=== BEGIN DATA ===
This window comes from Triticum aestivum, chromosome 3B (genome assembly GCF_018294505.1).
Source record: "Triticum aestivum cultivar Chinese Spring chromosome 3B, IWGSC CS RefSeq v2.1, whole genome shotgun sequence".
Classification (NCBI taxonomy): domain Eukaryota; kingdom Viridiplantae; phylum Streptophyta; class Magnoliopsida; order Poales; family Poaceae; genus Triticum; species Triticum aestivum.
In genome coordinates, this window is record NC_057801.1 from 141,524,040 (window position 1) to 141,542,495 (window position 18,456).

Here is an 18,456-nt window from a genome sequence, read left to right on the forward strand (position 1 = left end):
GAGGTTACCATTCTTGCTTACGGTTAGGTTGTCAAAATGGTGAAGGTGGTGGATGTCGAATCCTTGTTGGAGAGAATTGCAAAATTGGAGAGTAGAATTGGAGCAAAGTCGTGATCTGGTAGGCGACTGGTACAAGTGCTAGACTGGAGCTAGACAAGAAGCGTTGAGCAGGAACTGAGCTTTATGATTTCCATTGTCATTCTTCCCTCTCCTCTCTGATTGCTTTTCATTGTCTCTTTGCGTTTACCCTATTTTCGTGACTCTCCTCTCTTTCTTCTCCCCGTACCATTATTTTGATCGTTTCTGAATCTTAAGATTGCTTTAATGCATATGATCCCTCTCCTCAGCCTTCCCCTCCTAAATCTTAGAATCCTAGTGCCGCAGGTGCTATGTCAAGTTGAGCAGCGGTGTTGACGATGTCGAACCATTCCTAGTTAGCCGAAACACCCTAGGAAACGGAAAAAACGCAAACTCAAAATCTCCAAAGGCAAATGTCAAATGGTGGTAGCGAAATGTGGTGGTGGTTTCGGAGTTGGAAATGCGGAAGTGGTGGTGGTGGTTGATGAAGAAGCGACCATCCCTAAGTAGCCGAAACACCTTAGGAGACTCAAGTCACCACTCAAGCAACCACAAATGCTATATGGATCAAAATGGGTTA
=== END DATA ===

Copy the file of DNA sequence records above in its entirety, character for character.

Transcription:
This window comes from Triticum aestivum, chromosome 3B (genome assembly GCF_018294505.1).
Source record: "Triticum aestivum cultivar Chinese Spring chromosome 3B, IWGSC CS RefSeq v2.1, whole genome shotgun sequence".
Classification (NCBI taxonomy): domain Eukaryota; kingdom Viridiplantae; phylum Streptophyta; class Magnoliopsida; order Poales; family Poaceae; genus Triticum; species Triticum aestivum.
In genome coordinates, this window is record NC_057801.1 from 141,524,040 (window position 1) to 141,542,495 (window position 18,456).

Here is an 18,456-nt window from a genome sequence, read left to right on the forward strand (position 1 = left end):
GAGGTTACCATTCTTGCTTACGGTTAGGTTGTCAAAATGGTGAAGGTGGTGGATGTCGAATCCTTGTTGGAGAGAATTGCAAAATTGGAGAGTAGAATTGGAGCAAAGTCGTGATCTGGTAGGCGACTGGTACAAGTGCTAGACTGGAGCTAGACAAGAAGCGTTGAGCAGGAACTGAGCTTTATGATTTCCATTGTCATTCTTCCCTCTCCTCTCTGATTGCTTTTCATTGTCTCTTTGCGTTTACCCTATTTTCGTGACTCTCCTCTCTTTCTTCTCCCCGTACCATTATTTTGATCGTTTCTGAATCTTAAGATTGCTTTAATGCATATGATCCCTCTCCTCAGCCTTCCCCTCCTAAATCTTAGAATCCTAGTGCCGCAGGTGCTATGTCAAGTTGAGCAGCGGTGTTGACGATGTCGAACCATTCCTAGTTAGCCGAAACACCCTAGGAAACGGAAAAAACGCAAACTCAAAATCTCCAAAGGCAAATGTCAAATGGTGGTAGCGAAATGTGGTGGTGGTTTCGGAGTTGGAAATGCGGAAGTGGTGGTGGTGGTTGATGAAGAAGCGACCATCCCTAAGTAGCCGAAACACCTTAGGAGACTCAAGTCACCACTCAAGCAACCACAAATGCTATATGGATCAAAATGGGTTA